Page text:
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Technology IBM calls for regulation on facial recognition instead of bans

18:05  06 november  2019
18:05  06 november  2019 Source:   cnet.com

California lawmakers move to block facial recogntion in police body cameras

California lawmakers move to block facial recogntion in police body cameras Law enforcement can't combine the technologies for three years under the bill

San Francisco banned the use of facial recognition software by the police and other agencies on The ban prohibits city agencies from using facial recognition technology, or information gleaned Called Gender Shades, the study reported that systems from IBM and Microsoft were much better at

The co-founder of SenseTime, a Chinese artificial-intelligence startup under fire for the use of its facial - recognition technology in mass-surveillance SenseTime's Bing Xu says his company's facial - recognition technology can be used for good, but needs regulation to protect against abuse.

IBM wants the US government to regulate facial recognition technology -- instead of just banning it outright. In a white paper (PDF) published on Tuesday, IBM called for "precision regulation" of the technology, which it says can restrict potentially harmful uses while still allowing for innovation.

a man and a woman standing in front of a window: An official helps a passenger at Washington Dulles Airport near Washington, DC, with biometric facial recognition scanners. Getty Images © Provided by CBS Interactive Inc. An official helps a passenger at Washington Dulles Airport near Washington, DC, with biometric facial recognition scanners. Getty Images a man standing in front of a window: An official helps a passenger at Washington Dulles Airport near Washington, DC, with new biometric facial recognition scanners. © Getty Images

An official helps a passenger at Washington Dulles Airport near Washington, DC, with new biometric facial recognition scanners.

Jeff Bezos says Amazon is developing facial recognition regulations

  Jeff Bezos says Amazon is developing facial recognition regulations Amazon is crafting a set of proposed regulations to govern the use of facial recognition technology, company CEO Jeff Bezos said on Wednesday. © Andrej Sokolow/picture alliance/Getty ImagesFollowing a product event in Seattle, Bezos told reporters that Amazon's public policy team is working on draft rules, which could apply broadly to all facial recognition services, because "there's lots of potential for abuses with that kind of technology, and so you do want regulations." "It's a classic, you know, dual use kind of technology. You can have good things and you can have bad things," Bezos said.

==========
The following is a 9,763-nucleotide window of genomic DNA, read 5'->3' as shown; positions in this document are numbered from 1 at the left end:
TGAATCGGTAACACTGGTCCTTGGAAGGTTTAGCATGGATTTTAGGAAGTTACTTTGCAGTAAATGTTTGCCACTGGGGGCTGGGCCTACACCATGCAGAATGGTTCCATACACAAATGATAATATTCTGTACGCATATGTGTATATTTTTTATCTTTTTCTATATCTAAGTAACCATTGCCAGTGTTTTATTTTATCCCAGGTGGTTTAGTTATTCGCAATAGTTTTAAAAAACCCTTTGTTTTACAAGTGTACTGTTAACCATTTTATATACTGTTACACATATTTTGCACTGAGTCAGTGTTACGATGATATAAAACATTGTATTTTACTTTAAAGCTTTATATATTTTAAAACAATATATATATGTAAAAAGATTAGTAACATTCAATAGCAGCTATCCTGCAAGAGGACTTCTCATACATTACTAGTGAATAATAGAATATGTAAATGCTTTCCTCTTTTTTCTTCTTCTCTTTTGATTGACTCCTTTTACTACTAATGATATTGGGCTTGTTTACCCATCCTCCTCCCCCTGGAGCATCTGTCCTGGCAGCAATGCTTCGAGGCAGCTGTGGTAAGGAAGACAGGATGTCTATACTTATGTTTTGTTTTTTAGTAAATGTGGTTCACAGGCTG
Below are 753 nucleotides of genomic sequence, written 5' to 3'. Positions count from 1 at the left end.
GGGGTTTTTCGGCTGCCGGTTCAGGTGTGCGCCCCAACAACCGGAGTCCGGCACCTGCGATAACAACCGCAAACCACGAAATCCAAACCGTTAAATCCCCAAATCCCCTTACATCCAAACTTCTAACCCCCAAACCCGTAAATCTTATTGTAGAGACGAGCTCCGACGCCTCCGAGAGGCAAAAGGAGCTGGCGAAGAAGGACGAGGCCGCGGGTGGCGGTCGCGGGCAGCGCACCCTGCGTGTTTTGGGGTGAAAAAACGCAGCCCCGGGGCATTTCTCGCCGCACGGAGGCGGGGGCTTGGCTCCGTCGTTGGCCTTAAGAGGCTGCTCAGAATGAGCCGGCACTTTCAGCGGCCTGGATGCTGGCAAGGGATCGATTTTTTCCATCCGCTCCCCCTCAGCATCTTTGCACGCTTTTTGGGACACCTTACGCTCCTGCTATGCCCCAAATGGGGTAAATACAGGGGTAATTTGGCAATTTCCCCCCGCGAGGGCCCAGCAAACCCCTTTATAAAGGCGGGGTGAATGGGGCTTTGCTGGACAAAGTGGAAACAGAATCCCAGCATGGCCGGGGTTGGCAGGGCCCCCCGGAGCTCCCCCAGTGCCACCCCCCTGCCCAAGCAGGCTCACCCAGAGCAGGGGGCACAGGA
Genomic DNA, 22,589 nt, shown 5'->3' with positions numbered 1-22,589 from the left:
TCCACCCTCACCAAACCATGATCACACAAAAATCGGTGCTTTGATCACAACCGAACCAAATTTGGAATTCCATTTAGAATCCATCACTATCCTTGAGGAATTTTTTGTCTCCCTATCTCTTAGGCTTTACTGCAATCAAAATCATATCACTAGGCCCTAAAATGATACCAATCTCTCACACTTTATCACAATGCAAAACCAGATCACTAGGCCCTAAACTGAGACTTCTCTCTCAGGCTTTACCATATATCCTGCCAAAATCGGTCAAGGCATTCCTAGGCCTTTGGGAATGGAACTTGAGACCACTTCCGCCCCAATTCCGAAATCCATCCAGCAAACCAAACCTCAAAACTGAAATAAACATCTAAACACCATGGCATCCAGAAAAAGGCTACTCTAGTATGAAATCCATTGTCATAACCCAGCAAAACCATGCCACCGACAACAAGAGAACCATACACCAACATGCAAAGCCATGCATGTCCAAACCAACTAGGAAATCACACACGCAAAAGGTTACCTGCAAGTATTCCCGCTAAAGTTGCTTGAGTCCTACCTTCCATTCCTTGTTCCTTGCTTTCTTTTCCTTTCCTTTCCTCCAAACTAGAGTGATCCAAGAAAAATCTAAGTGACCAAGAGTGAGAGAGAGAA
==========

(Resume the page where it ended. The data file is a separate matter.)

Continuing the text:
IBM weighed in Tuesday on the policy debate over facial recognition technology, arguing against an outright ban but calling for "precision regulation " to IBM said that instead of banning all facial recognition , policymakers should employ "precision regulation " in cases where there is "greater risk

IBM , one of several big tech companies selling facial recognition programs, is calling on Congress to regulate the technology — but not too much. Why it matters: China has built a repressive surveillance apparatus with facial recognition ; now, some U.S. cities are rolling it out for law enforcement.

"The same technology used in different situations by different users should be governed by different rules," wrote IBM's Christina Montgomery and Ryan Hagemann, in a blog post. "It simply does not make sense to subject a smartphone and a police body camera to the same regulatory treatment."

The white paper was earlier reported on by Axios. IBM didn't immediately respond to a request for additional comment.

San Francisco loosens facial recognition ban to allow newer iPhones .
San Francisco is learning first-hand about the risks of blanket bans on facial recognition. City supervisors have voted to amend a ban on facial recognition in local government to allow the use of FaceID-equipped iPhones and other devices where the technology is included, but other features are considered vital and don't have alternatives. Workers aren't allowed to use the facial recognition tech (they'll have to enter passcodes on iPhones, for example), but they don't have to give up a modern handset just to take calls and answer emails.The change is mirrored in smaller towns.

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